The good news is that while external circumstances often expose our values, they don’t define them. While experts will say what we’re all collectively feeling is grief, I’ll take it one step further and say, we’re grieving the loss of who we were before the crisis revealed who we truly are.
Who we were was familiar. We had a system for it that served us in the world we found ourselves navigating every day. A lot of us are finding that the person we needed to be in order to survive out there isn’t consistent with the person we’ve become as we get to know ourselves more intimately in the confines of our homes.
What I know to be true is that most of us are at a crossroads now, that we’re itching for some familiarity in the uncertainty of what lies ahead. We can either replicate or evolve.
This path is the most common and proven to land you right back to ground zero the next time life doesn’t turn out the way you planned. In fact, it often compounds over time until you’re so unacquainted with who you are that obstacles great and small send you into an identity crisis.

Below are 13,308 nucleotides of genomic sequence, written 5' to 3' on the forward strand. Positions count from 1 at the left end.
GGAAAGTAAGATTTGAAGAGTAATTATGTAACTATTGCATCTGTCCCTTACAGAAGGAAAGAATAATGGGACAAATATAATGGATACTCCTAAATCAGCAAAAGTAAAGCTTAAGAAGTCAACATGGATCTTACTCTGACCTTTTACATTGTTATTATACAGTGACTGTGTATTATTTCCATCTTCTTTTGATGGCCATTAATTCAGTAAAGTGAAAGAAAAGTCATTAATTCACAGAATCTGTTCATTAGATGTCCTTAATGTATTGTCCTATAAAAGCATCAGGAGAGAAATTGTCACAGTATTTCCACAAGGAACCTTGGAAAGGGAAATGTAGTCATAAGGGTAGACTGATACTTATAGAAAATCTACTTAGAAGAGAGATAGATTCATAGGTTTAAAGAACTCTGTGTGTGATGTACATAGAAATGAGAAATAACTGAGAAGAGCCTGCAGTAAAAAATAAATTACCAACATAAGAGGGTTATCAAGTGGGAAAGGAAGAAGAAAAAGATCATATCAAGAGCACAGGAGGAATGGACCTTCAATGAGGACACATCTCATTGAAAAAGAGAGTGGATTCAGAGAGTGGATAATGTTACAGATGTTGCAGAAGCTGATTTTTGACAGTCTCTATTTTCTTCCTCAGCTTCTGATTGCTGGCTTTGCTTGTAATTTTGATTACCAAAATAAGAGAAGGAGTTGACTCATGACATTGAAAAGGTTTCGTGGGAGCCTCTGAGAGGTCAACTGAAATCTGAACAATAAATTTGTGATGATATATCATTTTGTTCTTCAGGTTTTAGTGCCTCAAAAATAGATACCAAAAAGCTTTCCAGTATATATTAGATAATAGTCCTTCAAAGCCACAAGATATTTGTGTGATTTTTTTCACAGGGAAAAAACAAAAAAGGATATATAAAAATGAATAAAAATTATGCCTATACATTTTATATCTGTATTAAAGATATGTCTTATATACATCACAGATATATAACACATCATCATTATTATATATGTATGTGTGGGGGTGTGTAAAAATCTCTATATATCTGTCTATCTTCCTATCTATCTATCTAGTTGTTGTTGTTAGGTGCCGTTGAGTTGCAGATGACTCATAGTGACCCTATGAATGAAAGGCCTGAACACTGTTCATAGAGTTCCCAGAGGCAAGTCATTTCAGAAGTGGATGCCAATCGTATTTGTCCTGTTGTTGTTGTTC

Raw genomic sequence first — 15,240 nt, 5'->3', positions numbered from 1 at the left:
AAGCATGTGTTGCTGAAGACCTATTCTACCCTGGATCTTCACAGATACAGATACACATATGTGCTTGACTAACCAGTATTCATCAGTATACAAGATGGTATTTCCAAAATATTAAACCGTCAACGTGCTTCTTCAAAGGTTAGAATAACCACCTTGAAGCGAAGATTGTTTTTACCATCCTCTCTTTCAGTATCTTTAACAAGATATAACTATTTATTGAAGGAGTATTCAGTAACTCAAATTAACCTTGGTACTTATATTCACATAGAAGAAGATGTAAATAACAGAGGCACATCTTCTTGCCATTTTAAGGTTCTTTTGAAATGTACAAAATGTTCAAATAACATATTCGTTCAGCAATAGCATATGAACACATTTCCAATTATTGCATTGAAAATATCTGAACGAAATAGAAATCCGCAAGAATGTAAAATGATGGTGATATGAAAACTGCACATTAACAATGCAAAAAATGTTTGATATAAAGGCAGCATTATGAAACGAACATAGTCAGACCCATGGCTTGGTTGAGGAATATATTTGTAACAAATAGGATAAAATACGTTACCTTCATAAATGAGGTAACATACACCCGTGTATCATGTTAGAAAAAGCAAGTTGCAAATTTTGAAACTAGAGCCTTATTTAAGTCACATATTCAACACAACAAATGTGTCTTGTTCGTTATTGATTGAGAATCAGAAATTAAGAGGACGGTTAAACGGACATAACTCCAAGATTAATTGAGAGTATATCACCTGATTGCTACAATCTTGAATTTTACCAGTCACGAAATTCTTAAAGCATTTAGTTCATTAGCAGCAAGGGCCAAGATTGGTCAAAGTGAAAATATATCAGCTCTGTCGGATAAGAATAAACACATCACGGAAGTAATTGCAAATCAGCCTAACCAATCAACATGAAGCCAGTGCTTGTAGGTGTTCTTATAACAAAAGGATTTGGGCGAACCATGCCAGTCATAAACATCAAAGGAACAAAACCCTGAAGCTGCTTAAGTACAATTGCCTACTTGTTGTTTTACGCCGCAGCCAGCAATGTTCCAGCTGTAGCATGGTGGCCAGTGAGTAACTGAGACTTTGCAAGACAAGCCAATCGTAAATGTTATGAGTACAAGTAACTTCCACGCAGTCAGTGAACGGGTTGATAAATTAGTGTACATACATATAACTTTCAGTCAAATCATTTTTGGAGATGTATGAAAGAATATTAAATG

The first thing you need to know about being a replica is that no one buys the knock off without wishing they could afford the real thing. This doesn’t just apply to brands and marketing strategies. We’ve all been the person trying to fit in with the cool kids at one point in time or another. You wear the right clothes, get the right haircut, use the right slang, listen to the right music and you finally get “in,” only to feel more lonely than ever.
No matter how you slice it, being a replica is an exhausting short-term game because the expectations aren’t set by you, they’re set by whoever you’re copying. What may now seem like self-preservation is actually the beginning of a pattern of behaviors that consistently put you out of alignment with what you value.